Completed research project: optimises antibiotic use in animals

Auch Katzen sollten Antibiotika nur dann erhalten, wenn es wirklich nötig ist. Bild: Vetsuisse-Fakultät, UZH

Thanks to, veterinarians have been able to optimise their use of antibiotics. The online tool will be continued and expanded.

Cats should also only be given antibiotics when it is really necessary. Picture: Vetsuisse Faculty, UZH, Michelle Aimée Fesch

​​​​​​​​Need for antibiotic stewardship in veterinary medicine

As with people, companion animals and livestock are given antibiotics when sick. The drugs are often prescribed when it is not medically appropriate or even though alternatives are available. This unnecessarily encourages the emergence of antibiotic resistance, which also becomes problematic for humans. Optimised prescribing practices in veterinary medicine could counteract this problem without reducing the care given to animals.

Antibiotic stewardship is an efficient way to address this issue: broad-based programmes that support veterinarians in the rational and targeted use of antibiotics according to established guidelines. Online tools have proven to be effective in other areas of veterinary medicine. They guide users through complex decision-making processes in a simple manner. In addition, it is relatively easy to keep them up to date.

Impact of the new online tool

Against this background, Hanspeter Nägeli and his team have developed the online tool The recommendations on the selection, dosage, application and duration of antibiotic use were drawn up by expert committees under the patronage of the Federal Food Safety and Veterinary Office. They based their work on existing recommendations of national and international specialist organisations. Since 2016, has been available to all veterinarians. It is integrated into the pharmacology/toxicology information system of the Vetsuisse Faculty, which is well established among practitioners. Initially limited to the treatment of farm animals, the researchers later extended it to include companion animals, exotic animals and horses.

​The main objective of the study was to determine whether leads to a more rational use of antibiotics. To this end, the researchers focused on a number of indications in calves, cats and dogs which frequently - and often unnecessarily - lead to the prescription of critical antibiotics. Over a period of two years, they systematically collected and analysed data from several private practices as well as from the university animal hospitals in Zurich and Bern.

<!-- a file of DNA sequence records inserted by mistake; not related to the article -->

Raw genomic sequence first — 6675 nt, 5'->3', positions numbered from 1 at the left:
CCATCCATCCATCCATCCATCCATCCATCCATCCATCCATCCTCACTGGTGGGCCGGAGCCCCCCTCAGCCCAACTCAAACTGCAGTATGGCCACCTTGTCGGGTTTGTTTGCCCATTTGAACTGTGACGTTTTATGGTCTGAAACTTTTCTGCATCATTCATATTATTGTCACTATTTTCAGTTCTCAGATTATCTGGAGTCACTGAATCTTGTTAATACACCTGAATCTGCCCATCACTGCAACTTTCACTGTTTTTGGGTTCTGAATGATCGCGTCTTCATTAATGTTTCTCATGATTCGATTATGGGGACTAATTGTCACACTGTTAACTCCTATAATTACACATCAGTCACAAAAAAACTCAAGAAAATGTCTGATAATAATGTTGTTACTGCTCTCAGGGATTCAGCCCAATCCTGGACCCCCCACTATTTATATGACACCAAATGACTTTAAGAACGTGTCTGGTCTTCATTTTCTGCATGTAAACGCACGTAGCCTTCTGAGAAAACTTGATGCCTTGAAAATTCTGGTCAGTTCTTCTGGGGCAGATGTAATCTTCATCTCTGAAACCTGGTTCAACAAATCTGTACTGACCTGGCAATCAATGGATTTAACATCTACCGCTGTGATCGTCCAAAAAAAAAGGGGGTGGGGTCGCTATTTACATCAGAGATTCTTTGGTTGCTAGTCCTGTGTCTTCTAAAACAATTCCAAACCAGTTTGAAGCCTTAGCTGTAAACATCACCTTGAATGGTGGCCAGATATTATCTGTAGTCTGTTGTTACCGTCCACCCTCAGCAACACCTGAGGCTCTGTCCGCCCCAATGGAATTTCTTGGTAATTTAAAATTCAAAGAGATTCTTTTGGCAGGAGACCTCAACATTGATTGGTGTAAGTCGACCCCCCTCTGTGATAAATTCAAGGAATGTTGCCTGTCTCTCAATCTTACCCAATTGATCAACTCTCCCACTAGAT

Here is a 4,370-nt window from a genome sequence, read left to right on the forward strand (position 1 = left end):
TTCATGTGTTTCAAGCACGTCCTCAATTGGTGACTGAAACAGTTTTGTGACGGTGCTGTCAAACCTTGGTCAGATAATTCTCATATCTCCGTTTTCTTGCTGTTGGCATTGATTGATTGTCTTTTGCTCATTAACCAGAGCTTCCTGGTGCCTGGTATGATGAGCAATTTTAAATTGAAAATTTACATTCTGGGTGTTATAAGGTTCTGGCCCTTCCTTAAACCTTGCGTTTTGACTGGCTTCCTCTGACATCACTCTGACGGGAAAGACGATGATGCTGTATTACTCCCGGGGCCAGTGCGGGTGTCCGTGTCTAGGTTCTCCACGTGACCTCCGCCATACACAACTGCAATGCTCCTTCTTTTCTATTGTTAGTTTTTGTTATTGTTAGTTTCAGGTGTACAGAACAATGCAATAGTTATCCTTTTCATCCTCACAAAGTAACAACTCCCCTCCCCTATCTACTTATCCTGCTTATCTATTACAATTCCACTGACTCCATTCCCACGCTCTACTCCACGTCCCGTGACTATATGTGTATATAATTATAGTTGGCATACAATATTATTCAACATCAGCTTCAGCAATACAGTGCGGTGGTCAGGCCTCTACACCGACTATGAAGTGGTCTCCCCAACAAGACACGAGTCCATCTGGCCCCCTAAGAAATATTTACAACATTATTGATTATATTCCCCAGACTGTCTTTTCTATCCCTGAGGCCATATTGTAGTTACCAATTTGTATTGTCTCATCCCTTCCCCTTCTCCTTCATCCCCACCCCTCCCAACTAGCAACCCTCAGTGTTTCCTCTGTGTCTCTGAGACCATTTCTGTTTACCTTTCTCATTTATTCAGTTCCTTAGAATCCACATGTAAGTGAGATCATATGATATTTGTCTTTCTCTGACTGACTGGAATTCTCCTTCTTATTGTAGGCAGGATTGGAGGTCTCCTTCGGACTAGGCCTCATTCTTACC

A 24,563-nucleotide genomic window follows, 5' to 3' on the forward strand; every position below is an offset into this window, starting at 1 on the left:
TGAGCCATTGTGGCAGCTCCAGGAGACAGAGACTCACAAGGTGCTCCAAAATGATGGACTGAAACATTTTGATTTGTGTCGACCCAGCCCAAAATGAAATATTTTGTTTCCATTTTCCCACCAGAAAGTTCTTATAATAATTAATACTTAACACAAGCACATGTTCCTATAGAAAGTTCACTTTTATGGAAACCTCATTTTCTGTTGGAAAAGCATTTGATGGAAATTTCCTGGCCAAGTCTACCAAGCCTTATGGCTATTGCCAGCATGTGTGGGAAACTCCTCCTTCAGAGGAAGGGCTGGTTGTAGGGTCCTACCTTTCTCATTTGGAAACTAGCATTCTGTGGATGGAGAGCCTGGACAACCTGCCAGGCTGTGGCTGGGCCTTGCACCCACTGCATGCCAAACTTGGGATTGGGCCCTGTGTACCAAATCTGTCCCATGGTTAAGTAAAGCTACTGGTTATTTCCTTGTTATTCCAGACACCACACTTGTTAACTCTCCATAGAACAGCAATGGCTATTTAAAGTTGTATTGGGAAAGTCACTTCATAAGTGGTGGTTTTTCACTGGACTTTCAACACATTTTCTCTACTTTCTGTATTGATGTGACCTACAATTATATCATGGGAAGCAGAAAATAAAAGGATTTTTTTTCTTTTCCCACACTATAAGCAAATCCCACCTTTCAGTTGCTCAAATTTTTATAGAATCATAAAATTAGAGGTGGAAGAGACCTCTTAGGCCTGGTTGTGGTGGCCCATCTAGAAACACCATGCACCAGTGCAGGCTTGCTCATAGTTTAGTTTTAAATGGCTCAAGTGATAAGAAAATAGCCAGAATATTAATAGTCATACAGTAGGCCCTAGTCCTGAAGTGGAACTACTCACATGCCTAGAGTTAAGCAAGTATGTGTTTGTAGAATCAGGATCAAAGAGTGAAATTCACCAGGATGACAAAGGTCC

Positive effect despite some scepticism

The results show that the use of antibiotics decreased for all animal species during the two-year observation period following the introduction of and that the drugs have been prescribed more responsibly. In the treatment of cats and calves, veterinarians were less likely to use critical antibiotics which should be reserved for human use if possible.

However, the use of antibiotics could be further optimised. What's more, the scope for reducing antibiotic use in calves seems to be limited because the most common fattening systems in Switzerland tolerate the development of diseases that require treatment. On another note, a survey among veterinarians, conducted as part of the project, shows that services such as are sometimes viewed critically and are not yet used to their full extent.

All the same, has already had a significant effect in a relatively short time. Looking at the near future, an even greater impact can realistically be expected. The tool will be further developed with the support of the Federal Food Safety and Veterinary Office. An interesting feature is the feedback option: reports about failing treatments can point to emerging antibiotic resistances at an early stage. In addition, is now being used in veterinary training and continued education.